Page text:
Cheryl Kernot| CSI Blog

The applicability of the model of Social Impact Bonds[i] (Social Benefit Bonds in NSW) is shown in their adoption in the UK by three separate entities: a Council, a charity and a social enterprise. All offer innovative possibilities for Australia.

At local government level, a Social Impact Bond (SIB) to tackle obesity is being planned by Leicestershire County Council. The focus on obesity emerged from discussions between the council and the voluntary sector. The Council (along with three others) is already involved in a national £40m social impact bond pilot project to use bonds for charities that work with problem families. The Council hopes to raise £1 million for the obesity bond project and will allocate £400,000 of its own funds.

The Council identified a need to increase the number of voluntary sector suppliers in the market and also wanted to trial a payment-by-results mechanism. The Council has Conservative Party leadership and SIBS are seen as part of the Big Society agenda.

The disability charity Scope has launched a £20m bond program, the first by a major operational charity. The money will be used to finance the growth of Scope’s fundraising program and network of charity shops. Under recent Charity Commission guidance it is acceptable for charities to make this kind of investment.

The bond will be targeted at investors who need to make a return on their money but are also keen to achieve a social good; it will be launched in several tranches, including one this year which is likely to be about £2m.

The first investment in the bond has been agreed “in principle” with the Big Society Finance Fund, a fund set up by National Endowment for Science, Technology and the Arts to trial products that might grow the social investment market.

Scope has not yet decided the time period the bond will cover or the interest rate it will pay but it is envisaged that the rate paid would be lower than that for a traditional first-time issuer. The bonds would be listed on the Euro MTF market in Luxembourg, a recognised stock exchange meaning that they can be traded freely.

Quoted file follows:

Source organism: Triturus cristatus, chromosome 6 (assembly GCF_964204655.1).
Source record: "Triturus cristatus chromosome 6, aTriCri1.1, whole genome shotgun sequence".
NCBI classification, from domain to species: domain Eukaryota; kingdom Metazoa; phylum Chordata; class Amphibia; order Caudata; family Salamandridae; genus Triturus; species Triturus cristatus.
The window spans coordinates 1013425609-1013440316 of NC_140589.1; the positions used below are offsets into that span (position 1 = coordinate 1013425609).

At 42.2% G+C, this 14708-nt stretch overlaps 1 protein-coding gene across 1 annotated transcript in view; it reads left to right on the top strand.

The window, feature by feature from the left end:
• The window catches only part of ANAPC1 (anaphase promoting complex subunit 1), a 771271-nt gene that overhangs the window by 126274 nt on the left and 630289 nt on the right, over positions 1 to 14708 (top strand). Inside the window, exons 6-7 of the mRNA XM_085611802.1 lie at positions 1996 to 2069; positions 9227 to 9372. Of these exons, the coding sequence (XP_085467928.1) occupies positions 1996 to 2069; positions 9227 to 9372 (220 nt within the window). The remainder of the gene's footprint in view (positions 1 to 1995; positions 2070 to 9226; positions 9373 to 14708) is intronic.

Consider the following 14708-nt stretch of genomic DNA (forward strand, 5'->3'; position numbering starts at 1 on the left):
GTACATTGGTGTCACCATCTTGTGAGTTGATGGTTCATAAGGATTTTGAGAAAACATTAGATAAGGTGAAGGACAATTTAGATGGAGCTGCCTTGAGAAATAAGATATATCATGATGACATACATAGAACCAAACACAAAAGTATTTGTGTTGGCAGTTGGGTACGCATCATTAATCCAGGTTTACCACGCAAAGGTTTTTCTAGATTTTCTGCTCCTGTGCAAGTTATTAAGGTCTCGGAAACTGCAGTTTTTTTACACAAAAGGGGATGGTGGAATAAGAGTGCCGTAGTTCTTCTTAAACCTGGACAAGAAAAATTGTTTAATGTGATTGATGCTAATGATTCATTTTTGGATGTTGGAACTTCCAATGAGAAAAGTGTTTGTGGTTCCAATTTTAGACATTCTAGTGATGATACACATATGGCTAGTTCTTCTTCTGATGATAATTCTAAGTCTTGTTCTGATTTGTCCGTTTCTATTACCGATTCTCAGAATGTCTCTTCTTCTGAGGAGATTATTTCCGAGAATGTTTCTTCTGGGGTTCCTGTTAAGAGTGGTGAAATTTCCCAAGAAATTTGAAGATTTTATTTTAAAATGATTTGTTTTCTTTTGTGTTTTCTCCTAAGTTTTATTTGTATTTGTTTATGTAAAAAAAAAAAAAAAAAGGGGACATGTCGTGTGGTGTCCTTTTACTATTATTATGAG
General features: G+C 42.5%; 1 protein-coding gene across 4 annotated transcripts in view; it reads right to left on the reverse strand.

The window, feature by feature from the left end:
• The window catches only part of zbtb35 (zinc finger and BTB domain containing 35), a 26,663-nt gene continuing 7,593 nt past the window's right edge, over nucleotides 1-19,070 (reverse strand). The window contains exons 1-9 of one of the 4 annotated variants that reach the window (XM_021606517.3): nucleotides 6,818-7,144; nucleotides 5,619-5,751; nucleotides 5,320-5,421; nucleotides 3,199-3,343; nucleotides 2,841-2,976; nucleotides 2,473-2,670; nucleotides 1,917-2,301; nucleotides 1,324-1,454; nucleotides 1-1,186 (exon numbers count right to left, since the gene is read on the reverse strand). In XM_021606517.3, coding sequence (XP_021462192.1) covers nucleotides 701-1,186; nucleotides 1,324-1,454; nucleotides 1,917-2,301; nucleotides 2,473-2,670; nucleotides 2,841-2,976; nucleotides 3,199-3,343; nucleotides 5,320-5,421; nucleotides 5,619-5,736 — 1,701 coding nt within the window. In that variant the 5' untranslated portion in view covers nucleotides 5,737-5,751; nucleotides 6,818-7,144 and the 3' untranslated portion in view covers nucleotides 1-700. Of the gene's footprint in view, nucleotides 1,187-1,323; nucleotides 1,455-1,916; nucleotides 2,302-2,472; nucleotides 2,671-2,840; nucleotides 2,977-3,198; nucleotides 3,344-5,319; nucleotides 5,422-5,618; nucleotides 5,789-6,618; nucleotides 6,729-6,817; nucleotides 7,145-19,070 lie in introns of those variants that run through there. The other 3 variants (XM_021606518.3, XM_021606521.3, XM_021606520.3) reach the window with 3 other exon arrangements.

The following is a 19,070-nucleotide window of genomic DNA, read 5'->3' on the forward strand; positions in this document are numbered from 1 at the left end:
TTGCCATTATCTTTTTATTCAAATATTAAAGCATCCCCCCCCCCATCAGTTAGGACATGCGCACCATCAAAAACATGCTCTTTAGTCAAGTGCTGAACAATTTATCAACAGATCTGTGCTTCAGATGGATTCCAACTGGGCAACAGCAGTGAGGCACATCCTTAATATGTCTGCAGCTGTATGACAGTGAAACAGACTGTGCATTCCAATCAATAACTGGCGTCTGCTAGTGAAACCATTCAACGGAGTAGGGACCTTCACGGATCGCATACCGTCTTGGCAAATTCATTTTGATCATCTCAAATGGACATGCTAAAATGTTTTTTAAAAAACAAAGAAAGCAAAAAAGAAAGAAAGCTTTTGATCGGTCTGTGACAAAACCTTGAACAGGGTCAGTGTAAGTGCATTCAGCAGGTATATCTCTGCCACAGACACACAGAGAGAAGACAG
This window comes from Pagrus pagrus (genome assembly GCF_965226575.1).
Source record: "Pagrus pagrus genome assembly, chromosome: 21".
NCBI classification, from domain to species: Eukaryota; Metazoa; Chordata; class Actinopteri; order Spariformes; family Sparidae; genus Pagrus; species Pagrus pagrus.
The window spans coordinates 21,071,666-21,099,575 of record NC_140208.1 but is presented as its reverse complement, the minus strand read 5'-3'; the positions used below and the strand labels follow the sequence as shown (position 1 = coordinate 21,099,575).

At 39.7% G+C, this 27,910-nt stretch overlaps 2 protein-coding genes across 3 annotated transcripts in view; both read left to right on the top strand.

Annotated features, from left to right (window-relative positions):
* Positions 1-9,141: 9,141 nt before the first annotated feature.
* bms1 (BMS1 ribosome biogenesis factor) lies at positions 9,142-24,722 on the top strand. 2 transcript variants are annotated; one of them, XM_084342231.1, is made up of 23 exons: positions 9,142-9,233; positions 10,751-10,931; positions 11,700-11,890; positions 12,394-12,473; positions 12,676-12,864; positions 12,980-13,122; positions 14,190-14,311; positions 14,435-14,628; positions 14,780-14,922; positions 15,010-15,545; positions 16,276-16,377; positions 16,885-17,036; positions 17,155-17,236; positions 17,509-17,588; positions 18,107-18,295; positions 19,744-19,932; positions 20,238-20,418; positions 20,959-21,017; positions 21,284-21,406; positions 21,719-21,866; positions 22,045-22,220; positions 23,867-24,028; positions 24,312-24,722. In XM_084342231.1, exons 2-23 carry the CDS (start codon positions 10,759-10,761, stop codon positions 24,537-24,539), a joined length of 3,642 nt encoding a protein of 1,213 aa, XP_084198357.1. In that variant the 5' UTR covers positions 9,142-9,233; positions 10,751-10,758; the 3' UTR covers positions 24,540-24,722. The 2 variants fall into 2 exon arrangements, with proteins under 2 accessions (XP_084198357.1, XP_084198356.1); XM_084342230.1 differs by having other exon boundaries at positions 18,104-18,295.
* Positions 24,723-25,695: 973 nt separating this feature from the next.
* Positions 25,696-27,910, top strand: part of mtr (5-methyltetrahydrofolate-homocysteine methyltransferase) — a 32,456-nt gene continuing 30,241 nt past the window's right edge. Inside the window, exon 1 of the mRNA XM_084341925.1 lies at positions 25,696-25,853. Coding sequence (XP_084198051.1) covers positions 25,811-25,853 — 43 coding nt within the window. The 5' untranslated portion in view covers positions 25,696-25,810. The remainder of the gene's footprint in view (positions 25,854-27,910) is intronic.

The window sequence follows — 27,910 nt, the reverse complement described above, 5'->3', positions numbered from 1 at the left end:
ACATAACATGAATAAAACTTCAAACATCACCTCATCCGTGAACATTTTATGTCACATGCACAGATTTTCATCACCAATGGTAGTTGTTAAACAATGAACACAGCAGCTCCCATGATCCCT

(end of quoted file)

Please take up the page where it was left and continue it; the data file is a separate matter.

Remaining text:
And the third example is a social enterprise Community Interest Company[ii] which plans a £1.6m bond scheme to help ex-offenders. The CIC, Bristol Together, wants upfront investment from the bonds to help it expand its construction training scheme for former prison inmates where it employs ex-offenders on building projects to develop skills before it helps them find further employment.

Money raised from the bond will be used to buy properties in Bristol that ex-offenders can renovate before those buildings are sold, bringing in further cash to buy more buildings and employ more ex-offenders.

Bristol Together worked with Triodos Bank[iii] to develop their model: a bond issue worth £1.6m over the next year, with the first £600,000 issue of five-year bonds, paying 3 per cent interest a year. This has been bought by the Esmée Fairbairn Foundation and one private individual.  (A future model for Australian banks and foundations?)

One important feature of the social investment landscape in the UK is the existence for many years of community investment tax relief. SIBs sold to private individuals will qualify, allowing investors to reduce their tax bills by 5 per cent a year.

In Australia, in a pioneering initiative begun by the Keneally government, the current NSW Government intends to establish two pilot Social Benefit Bonds in the areas of out-of-home-care and recidivism. An indigenous impact bond has also been proposed by Ecotrust.

Many commentators in the UK believe SIBs will be a big market/new asset class relatively quickly.[iv]

[i] A Social Impact Bond (SIB) is a financial instrument that has the potential to re-engineer relationships between government, not-for-profit organisations (NPOs) and social investors. Under a SIB, a bond-issuing organisation raises capital from investors based on a contract with government to deliver improved social outcomes through programs delivered by a not-for-profit organisation. These improved outcomes generate future costs savings for government, which are used to pay investors a reward in addition to the repayment of the principal.

[ii] Community Interest Companies (CICS) are limited companies, with special additional features, created for the use of people who want to conduct a business or other activity for community benefit, and not purely for private advantage. This is achieved by a “community interest test” and “asset lock”, which ensure that the CIC is established for community purposes and the assets and profits are dedicated to these purposes. Registration of a company as a CIC has to be approved by the Regulator who also has a continuing monitoring and enforcement role.

[iii] Triodos Bank is part of SEFA (Social Enterprise Finance Australia), a funds’ manager for the Federal government’s Social Enterprise Development Investment Fund (SEDIF)

[iv] Information for blog collated from many sources.


Cheryl Kernot is the Director of Social Business at the Centre for Social Impact (CSI) at UNSW. This blog post first appeared on the CSI Blog.